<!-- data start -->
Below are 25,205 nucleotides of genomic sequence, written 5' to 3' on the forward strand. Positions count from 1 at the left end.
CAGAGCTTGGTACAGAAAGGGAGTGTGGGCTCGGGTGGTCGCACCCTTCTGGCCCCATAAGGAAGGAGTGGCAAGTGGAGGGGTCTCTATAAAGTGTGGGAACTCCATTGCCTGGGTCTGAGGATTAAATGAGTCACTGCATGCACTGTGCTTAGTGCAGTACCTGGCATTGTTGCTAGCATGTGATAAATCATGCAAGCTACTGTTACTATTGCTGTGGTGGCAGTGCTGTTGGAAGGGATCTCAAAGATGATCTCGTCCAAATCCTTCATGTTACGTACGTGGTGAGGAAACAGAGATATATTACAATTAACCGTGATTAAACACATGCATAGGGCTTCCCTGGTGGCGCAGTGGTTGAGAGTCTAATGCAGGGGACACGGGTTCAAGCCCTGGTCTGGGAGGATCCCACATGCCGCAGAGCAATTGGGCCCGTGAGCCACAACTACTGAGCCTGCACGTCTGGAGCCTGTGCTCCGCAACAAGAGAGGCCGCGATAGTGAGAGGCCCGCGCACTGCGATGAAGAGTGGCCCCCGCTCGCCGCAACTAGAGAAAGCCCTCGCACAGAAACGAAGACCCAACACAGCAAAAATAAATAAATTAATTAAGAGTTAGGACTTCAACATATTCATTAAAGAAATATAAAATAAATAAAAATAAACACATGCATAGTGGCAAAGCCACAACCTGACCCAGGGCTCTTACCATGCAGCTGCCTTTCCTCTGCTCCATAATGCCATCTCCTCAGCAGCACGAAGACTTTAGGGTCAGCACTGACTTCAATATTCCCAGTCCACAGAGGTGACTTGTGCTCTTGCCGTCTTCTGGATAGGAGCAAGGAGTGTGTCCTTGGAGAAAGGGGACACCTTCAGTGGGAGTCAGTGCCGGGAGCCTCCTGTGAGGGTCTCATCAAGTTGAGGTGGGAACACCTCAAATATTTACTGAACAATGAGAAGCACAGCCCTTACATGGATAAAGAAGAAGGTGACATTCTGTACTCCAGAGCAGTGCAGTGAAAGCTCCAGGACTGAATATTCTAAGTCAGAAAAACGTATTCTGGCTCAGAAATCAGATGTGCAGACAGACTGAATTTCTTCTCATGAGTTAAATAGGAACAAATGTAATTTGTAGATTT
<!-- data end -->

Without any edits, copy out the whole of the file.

Below are 25,205 nucleotides of genomic sequence, written 5' to 3' on the forward strand. Positions count from 1 at the left end.
CAGAGCTTGGTACAGAAAGGGAGTGTGGGCTCGGGTGGTCGCACCCTTCTGGCCCCATAAGGAAGGAGTGGCAAGTGGAGGGGTCTCTATAAAGTGTGGGAACTCCATTGCCTGGGTCTGAGGATTAAATGAGTCACTGCATGCACTGTGCTTAGTGCAGTACCTGGCATTGTTGCTAGCATGTGATAAATCATGCAAGCTACTGTTACTATTGCTGTGGTGGCAGTGCTGTTGGAAGGGATCTCAAAGATGATCTCGTCCAAATCCTTCATGTTACGTACGTGGTGAGGAAACAGAGATATATTACAATTAACCGTGATTAAACACATGCATAGGGCTTCCCTGGTGGCGCAGTGGTTGAGAGTCTAATGCAGGGGACACGGGTTCAAGCCCTGGTCTGGGAGGATCCCACATGCCGCAGAGCAATTGGGCCCGTGAGCCACAACTACTGAGCCTGCACGTCTGGAGCCTGTGCTCCGCAACAAGAGAGGCCGCGATAGTGAGAGGCCCGCGCACTGCGATGAAGAGTGGCCCCCGCTCGCCGCAACTAGAGAAAGCCCTCGCACAGAAACGAAGACCCAACACAGCAAAAATAAATAAATTAATTAAGAGTTAGGACTTCAACATATTCATTAAAGAAATATAAAATAAATAAAAATAAACACATGCATAGTGGCAAAGCCACAACCTGACCCAGGGCTCTTACCATGCAGCTGCCTTTCCTCTGCTCCATAATGCCATCTCCTCAGCAGCACGAAGACTTTAGGGTCAGCACTGACTTCAATATTCCCAGTCCACAGAGGTGACTTGTGCTCTTGCCGTCTTCTGGATAGGAGCAAGGAGTGTGTCCTTGGAGAAAGGGGACACCTTCAGTGGGAGTCAGTGCCGGGAGCCTCCTGTGAGGGTCTCATCAAGTTGAGGTGGGAACACCTCAAATATTTACTGAACAATGAGAAGCACAGCCCTTACATGGATAAAGAAGAAGGTGACATTCTGTACTCCAGAGCAGTGCAGTGAAAGCTCCAGGACTGAATATTCTAAGTCAGAAAAACGTATTCTGGCTCAGAAATCAGATGTGCAGACAGACTGAATTTCTTCTCATGAGTTAAATAGGAACAAATGTAATTTGTAGATTT